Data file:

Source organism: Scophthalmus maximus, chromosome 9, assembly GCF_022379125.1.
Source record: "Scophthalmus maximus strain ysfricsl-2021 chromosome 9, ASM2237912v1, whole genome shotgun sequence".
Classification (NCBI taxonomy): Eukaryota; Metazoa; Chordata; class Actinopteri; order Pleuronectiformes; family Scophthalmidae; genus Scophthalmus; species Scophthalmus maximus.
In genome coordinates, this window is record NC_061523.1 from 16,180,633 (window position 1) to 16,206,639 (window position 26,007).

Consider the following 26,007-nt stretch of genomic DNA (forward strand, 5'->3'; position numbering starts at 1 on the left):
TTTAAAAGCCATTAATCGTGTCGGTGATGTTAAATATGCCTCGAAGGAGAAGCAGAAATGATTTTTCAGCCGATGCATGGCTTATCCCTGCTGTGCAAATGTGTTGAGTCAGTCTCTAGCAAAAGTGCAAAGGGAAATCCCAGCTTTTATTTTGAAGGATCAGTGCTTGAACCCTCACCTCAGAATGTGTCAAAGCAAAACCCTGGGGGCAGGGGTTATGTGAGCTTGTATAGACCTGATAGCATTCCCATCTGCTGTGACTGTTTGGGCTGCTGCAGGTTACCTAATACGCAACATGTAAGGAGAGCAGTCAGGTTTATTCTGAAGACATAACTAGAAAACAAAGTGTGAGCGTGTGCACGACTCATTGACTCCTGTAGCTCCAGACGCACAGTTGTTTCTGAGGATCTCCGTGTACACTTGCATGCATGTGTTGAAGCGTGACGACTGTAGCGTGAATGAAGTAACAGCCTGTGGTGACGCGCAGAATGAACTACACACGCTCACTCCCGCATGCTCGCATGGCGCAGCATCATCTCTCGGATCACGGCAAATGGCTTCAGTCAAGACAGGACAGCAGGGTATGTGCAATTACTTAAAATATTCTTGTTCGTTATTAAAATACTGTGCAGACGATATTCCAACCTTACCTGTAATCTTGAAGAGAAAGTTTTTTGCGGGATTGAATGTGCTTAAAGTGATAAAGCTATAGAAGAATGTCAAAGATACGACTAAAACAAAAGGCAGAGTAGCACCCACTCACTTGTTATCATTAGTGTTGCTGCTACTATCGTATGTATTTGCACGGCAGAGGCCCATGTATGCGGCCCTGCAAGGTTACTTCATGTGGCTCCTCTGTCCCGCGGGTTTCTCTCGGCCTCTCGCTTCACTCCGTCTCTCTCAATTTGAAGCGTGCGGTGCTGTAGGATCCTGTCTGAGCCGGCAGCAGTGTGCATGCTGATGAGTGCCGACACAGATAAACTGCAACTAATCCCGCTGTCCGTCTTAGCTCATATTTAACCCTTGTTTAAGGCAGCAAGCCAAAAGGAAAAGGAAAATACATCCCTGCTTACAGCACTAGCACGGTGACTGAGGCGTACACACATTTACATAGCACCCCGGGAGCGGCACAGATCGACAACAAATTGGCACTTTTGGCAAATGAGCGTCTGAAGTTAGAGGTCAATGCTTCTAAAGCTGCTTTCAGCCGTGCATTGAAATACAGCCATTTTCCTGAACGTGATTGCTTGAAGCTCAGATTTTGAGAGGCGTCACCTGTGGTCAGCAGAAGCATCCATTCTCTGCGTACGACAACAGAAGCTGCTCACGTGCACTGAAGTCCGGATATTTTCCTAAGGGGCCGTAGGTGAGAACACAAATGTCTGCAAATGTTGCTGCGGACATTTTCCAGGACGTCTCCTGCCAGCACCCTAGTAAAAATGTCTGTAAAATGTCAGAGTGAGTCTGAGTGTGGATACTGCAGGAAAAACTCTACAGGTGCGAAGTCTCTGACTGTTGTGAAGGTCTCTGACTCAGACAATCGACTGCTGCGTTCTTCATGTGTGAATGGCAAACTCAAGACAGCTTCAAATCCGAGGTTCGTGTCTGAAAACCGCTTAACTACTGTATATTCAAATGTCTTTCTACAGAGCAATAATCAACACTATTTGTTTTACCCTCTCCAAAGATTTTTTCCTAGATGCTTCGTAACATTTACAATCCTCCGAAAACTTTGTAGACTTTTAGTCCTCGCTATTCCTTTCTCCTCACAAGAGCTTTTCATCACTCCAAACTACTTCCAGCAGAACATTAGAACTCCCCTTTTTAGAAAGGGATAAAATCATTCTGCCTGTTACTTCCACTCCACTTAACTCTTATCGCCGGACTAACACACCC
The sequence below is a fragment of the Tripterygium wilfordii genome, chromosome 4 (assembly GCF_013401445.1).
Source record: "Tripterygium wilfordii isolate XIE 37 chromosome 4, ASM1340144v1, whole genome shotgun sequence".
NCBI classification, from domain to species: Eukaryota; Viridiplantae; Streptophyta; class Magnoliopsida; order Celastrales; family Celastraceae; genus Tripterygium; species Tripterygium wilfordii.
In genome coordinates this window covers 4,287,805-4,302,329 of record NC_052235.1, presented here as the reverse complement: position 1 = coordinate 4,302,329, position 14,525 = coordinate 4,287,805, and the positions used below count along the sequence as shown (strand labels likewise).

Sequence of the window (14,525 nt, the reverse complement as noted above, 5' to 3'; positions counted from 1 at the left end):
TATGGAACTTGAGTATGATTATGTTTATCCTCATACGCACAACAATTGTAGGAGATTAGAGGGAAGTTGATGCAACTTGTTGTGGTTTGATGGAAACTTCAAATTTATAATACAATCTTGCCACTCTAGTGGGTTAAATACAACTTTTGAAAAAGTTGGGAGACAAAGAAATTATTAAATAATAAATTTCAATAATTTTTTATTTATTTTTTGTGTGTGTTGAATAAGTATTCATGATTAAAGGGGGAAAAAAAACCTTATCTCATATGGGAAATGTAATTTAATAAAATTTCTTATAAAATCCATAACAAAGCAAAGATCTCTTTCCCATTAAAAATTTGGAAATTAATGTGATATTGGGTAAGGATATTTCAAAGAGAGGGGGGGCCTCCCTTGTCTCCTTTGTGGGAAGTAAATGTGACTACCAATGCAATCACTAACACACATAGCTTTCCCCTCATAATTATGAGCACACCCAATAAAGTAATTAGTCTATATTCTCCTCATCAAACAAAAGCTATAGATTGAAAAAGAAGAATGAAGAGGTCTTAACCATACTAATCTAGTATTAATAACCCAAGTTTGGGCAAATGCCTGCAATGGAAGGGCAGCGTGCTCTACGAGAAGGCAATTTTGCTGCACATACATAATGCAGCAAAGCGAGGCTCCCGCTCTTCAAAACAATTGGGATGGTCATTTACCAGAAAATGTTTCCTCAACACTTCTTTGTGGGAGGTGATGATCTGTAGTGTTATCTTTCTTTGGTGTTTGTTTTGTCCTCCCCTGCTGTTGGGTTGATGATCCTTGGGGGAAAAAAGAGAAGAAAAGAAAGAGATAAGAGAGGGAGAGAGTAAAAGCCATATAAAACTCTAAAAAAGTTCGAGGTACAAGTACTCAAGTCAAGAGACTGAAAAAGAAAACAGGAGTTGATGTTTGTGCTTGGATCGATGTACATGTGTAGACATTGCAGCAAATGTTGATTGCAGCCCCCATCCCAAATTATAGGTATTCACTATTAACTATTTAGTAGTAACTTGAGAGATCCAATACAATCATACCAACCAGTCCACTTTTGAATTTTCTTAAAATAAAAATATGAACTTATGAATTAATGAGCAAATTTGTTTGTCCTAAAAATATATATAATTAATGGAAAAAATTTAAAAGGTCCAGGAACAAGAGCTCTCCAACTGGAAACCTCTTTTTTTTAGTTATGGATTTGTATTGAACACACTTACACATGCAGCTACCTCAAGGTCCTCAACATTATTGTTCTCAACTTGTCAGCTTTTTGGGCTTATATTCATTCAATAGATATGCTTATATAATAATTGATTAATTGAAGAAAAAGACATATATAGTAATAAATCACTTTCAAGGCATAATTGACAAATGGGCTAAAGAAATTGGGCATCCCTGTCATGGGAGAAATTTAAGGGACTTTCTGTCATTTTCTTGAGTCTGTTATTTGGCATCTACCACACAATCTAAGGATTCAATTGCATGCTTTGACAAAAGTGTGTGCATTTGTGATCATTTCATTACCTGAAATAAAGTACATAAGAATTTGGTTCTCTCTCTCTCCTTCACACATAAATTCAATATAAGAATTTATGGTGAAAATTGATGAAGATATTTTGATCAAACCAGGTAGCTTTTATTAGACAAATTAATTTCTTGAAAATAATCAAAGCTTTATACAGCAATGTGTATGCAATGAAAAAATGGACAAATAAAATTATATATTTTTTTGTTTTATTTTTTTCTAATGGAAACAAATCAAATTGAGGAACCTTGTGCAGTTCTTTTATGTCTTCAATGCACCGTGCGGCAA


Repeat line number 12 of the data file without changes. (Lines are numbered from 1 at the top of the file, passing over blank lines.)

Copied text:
TATGGAACTTGAGTATGATTATGTTTATCCTCATACGCACAACAATTGTAGGAGATTAGAGGGAAGTTGATGCAACTTGTTGTGGTTTGATGGAAACTTCAAATTTATAATACAATCTTGCCACTCTAGTGGGTTAAATACAACTTTTGAAAAAGTTGGGAGACAAAGAAATTATTAAATAATAAATTTCAATAATTTTTTATTTATTTTTTGTGTGTGTTGAATAAGTATTCATGATTAAAGGGGGAAAAAAAACCTTATCTCATATGGGAAATGTAATTTAATAAAATTTCTTATAAAATCCATAACAAAGCAAAGATCTCTTTCCCATTAAAAATTTGGAAATTAATGTGATATTGGGTAAGGATATTTCAAAGAGAGGGGGGGCCTCCCTTGTCTCCTTTGTGGGAAGTAAATGTGACTACCAATGCAATCACTAACACACATAGCTTTCCCCTCATAATTATGAGCACACCCAATAAAGTAATTAGTCTATATTCTCCTCATCAAACAAAAGCTATAGATTGAAAAAGAAGAATGAAGAGGTCTTAACCATACTAATCTAGTATTAATAACCCAAGTTTGGGCAAATGCCTGCAATGGAAGGGCAGCGTGCTCTACGAGAAGGCAATTTTGCTGCACATACATAATGCAGCAAAGCGAGGCTCCCGCTCTTCAAAACAATTGGGATGGTCATTTACCAGAAAATGTTTCCTCAACACTTCTTTGTGGGAGGTGATGATCTGTAGTGTTATCTTTCTTTGGTGTTTGTTTTGTCCTCCCCTGCTGTTGGGTTGATGATCCTTGGGGGAAAAAAGAGAAGAAAAGAAAGAGATAAGAGAGGGAGAGAGTAAAAGCCATATAAAACTCTAAAAAAGTTCGAGGTACAAGTACTCAAGTCAAGAGACTGAAAAAGAAAACAGGAGTTGATGTTTGTGCTTGGATCGATGTACATGTGTAGACATTGCAGCAAATGTTGATTGCAGCCCCCATCCCAAATTATAGGTATTCACTATTAACTATTTAGTAGTAACTTGAGAGATCCAATACAATCATACCAACCAGTCCACTTTTGAATTTTCTTAAAATAAAAATATGAACTTATGAATTAATGAGCAAATTTGTTTGTCCTAAAAATATATATAATTAATGGAAAAAATTTAAAAGGTCCAGGAACAAGAGCTCTCCAACTGGAAACCTCTTTTTTTTAGTTATGGATTTGTATTGAACACACTTACACATGCAGCTACCTCAAGGTCCTCAACATTATTGTTCTCAACTTGTCAGCTTTTTGGGCTTATATTCATTCAATAGATATGCTTATATAATAATTGATTAATTGAAGAAAAAGACATATATAGTAATAAATCACTTTCAAGGCATAATTGACAAATGGGCTAAAGAAATTGGGCATCCCTGTCATGGGAGAAATTTAAGGGACTTTCTGTCATTTTCTTGAGTCTGTTATTTGGCATCTACCACACAATCTAAGGATTCAATTGCATGCTTTGACAAAAGTGTGTGCATTTGTGATCATTTCATTACCTGAAATAAAGTACATAAGAATTTGGTTCTCTCTCTCTCCTTCACACATAAATTCAATATAAGAATTTATGGTGAAAATTGATGAAGATATTTTGATCAAACCAGGTAGCTTTTATTAGACAAATTAATTTCTTGAAAATAATCAAAGCTTTATACAGCAATGTGTATGCAATGAAAAAATGGACAAATAAAATTATATATTTTTTTGTTTTATTTTTTTCTAATGGAAACAAATCAAATTGAGGAACCTTGTGCAGTTCTTTTATGTCTTCAATGCACCGTGCGGCAA